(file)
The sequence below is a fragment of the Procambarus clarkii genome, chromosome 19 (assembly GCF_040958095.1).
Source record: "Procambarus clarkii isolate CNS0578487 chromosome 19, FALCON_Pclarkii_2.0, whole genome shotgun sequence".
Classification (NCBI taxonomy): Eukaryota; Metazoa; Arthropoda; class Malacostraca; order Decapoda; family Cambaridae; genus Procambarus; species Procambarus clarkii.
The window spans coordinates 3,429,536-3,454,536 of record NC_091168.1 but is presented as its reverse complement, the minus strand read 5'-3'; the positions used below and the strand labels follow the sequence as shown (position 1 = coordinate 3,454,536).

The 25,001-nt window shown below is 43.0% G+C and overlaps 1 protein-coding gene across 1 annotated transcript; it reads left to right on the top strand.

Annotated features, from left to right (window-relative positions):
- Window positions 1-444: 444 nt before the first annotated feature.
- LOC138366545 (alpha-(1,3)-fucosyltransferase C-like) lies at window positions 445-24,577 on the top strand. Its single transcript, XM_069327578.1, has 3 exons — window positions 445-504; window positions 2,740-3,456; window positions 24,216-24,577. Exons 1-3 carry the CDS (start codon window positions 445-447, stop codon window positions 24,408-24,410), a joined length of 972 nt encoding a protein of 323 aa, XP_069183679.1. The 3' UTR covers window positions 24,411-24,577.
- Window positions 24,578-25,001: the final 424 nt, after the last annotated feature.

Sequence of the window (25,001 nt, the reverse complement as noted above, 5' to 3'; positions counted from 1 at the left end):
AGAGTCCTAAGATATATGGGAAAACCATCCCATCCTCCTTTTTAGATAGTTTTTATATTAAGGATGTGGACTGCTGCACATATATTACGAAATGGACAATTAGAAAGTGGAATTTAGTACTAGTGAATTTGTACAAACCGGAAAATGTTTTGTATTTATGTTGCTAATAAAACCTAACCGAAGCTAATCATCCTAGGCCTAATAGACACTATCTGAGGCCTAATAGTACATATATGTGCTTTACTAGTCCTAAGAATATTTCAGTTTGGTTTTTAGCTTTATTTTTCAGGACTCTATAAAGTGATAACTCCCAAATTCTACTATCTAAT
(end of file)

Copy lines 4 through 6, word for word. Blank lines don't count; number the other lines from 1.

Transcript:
The window spans coordinates 3,429,536-3,454,536 of record NC_091168.1 but is presented as its reverse complement, the minus strand read 5'-3'; the positions used below and the strand labels follow the sequence as shown (position 1 = coordinate 3,454,536).

The 25,001-nt window shown below is 43.0% G+C and overlaps 1 protein-coding gene across 1 annotated transcript; it reads left to right on the top strand.

Annotated features, from left to right (window-relative positions):